Slate deposits of the Rhenic Mountains [Germany]

The Rhine Mountains comprise primarily Devonian and Carboniferous rock units of the Rhenohercynian. To the north it is covered by Cretaceous units of the 'Münsterländer Kreidemulde' and to the northwest by the Tertiary of the 'Niederrheinische Bucht'.

The southern edge is built by the Hunsrück and Taunus and is separated from the 'Saar-Nahe basin' and 'Mainzer basin' by the 'Taunus-Hunsrücksüdrandstörung'. To the east in runs under the Permian-Mesozoic cover of the 'Hessian basin'.

The Rhine Mountains or Rhenish Massif is divided by the Rhine River in the Left Rhenish Massif and Right Rhenish Massif. The structural frame is characterized by synclines and anticlines. The Lower-Devonian roofing slate deposits in the Rhenish Massif lie within the 'Mosel syncline' and the 'Hunsrück Anticlinorium'. In the Right Rhenish Massif the Middle-Devonian roofing slate deposits are in Westphalia within the 'Ostsauerländer Hauptsattel'.

During the Devonian two environments of different facies developed which are important for the different slate properties. They are described as 'Rhenish facies' and 'Hercynian facies'. Sedimentary environments showing the 'Rhenish facies' were situated near the southern coast of the 'Old Red continent'. This proximal fresh-water and shallow-marine shelf areas are characterized by coarse grained, psammitic sediments and sometimes by coral reefs.

Sedimentary environments in 'Hercynian facies' show fine grained, pelitic sediments which were deposited in distal deep-water and still-water areas.
Especially in the Westphalian area one can recognize a quick alternating of both facies in one series and so do the properties of the slates.

The first complete sedimentary development of the Rhenish Massif began during the Devonian. In this time the Old-Red continent exist in the north with a southernly adjoining shallow marine sedimentation environment in the area of the todays Rhine Mountains. The Lower-Devonian sediments were deposited in 'Rhenish facies'. During the Siegenian the northern part was governed by fluvial and deltaic sedimentation conditions whereas in the southern part, within the Mosel syncline, sediments in Hunsrück facies were deposited(Walther, 1997).

During the Middle-Devonian deeper basins developed, for example, in the 'Sauerländer basin' and led to the sedimentation of sediments in Hercynian facies.

The Right Rhenish Massif is characterized by thin skinned tectonic with a thrusting and concentric fold in the north to large scale listric faults in the southern part (Nierhoff, 1994).

The Hunsrück-nappe is a part of the 'Hunsrück-Soonwald Anticlinorium' and shows an intense imbricate faulting and tectonic piles, building a complicated structural setting.
One of the most important fault zones is the 'Taunuskammüberschiebung' on which the whole of the southern Taunus and the Hunsrück thrusted like a nappe about 19 mi. to NW over the 'Hunsrückschieferkomplex' ('Hunsrück slate complex'). Together with the 'Hunsrückschieferkomplex' all units were thrusted more then 2.5 mi. over the 'Mosel syncline' to the 'Bopparder thrust' (Oncken, 1989 in Nierhoff, 1994).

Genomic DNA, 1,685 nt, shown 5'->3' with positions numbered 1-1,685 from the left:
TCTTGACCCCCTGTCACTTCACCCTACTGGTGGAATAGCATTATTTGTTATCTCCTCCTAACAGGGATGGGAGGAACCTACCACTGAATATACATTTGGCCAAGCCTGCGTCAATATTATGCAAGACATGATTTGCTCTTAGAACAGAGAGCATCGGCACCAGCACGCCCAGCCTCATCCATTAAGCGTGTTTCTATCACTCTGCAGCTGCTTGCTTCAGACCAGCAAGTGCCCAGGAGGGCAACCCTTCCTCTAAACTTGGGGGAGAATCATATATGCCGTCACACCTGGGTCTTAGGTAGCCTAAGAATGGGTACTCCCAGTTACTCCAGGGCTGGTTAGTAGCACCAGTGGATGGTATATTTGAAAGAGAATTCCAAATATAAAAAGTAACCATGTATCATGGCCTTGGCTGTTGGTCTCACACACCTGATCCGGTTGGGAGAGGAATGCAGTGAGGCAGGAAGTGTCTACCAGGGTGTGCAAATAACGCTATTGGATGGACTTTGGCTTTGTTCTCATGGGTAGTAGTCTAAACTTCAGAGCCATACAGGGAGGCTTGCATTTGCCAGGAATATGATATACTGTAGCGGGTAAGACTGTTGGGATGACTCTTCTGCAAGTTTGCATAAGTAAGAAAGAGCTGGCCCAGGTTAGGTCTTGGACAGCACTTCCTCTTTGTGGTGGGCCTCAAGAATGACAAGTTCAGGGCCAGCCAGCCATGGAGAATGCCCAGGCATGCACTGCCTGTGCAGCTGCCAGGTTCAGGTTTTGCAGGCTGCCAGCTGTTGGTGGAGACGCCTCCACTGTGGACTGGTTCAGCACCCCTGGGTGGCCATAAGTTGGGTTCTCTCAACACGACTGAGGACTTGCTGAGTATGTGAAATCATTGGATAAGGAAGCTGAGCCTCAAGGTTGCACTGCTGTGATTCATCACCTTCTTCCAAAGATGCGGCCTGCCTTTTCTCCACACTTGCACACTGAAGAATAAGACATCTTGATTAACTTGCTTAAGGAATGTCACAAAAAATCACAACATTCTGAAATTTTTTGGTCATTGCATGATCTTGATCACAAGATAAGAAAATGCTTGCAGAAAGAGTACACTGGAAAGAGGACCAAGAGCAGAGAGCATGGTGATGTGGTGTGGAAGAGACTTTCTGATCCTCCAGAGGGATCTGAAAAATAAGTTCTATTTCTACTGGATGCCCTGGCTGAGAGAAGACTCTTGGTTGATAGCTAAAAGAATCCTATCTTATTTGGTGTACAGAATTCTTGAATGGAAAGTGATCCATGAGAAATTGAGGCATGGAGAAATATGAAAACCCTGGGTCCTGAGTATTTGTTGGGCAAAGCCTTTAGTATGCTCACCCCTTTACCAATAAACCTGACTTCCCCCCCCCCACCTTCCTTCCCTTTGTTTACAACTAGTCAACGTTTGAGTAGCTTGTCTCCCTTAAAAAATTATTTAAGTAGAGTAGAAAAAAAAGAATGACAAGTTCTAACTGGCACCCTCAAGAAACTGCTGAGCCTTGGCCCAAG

During this process the movements deformed the cleavage plane at the faults that means a second fanning fracture cleavage and partly a third cleavage developed. The third one mostly occurs as a crenulation foliation (Nierhoff, 1994).

According to Walter (1997), the timely different Variscan folding began in the Phyllitzone (phyllitic zone) at the Taunus-Südrand for about 327-318 Ma (Namurian) and reached the northern edge of the Rhenish Massif for about 305-290 mill. years (Upper Westphalian). During this folding the roofing slates had undergone a low-grade metamorphism.


Simplified map of the Rheinic Mountains with its slate areas.



The Slates of Mosel and Hunsrück

Within the Left Rhenish slate deposits slate was or is mined from Müllenbach, Laubach to Ochtendung, east of Mayen. Slate Mining was also carried out in the areas of Bundenbach and Gmünden, which are very famous for their unique fossils throughout the world. The third slate district lies in the Rhine valley, at Kaub and Bacharach as well as the still active slate mine in the vicinity of Altley (Bartels et al., 1998).
The economically most important slates can be found at Mayen which are also known as Mosel slate. The term 'Mosel slate' steams from the Rhenish area and developed because of the shipping of the roofing slate from Mayen on the Mosel river. The roofing slates are mined subsurface in the Lower-Devonian (Siegenian) 'Mayener Dachschieferfolge' and they are situated at the NW-flank of the 'Mosel syncline'. The following description follows mainly Wagner (1991):

The 'Mayener Dachschieferfolge' ('Mayen roofing slate series') comprises a slate-sandstone interbedding. The mining zone itself cotains four slate bearing zones separated by sandy series. The most important zone here is the 'Katzenberg Zone' which is the bottom of the 'Mayener Dachschieferfolge'. Furthermore, 3 to 4 slate layers exist in the 'Glückauf Zone' which have a thickness between 16-49 ft. as well as the 'Mosella Zone' and the 'Margareta Zone'. The slates show a fanning fracture cleavage and the angle SS-S1 is about 20°.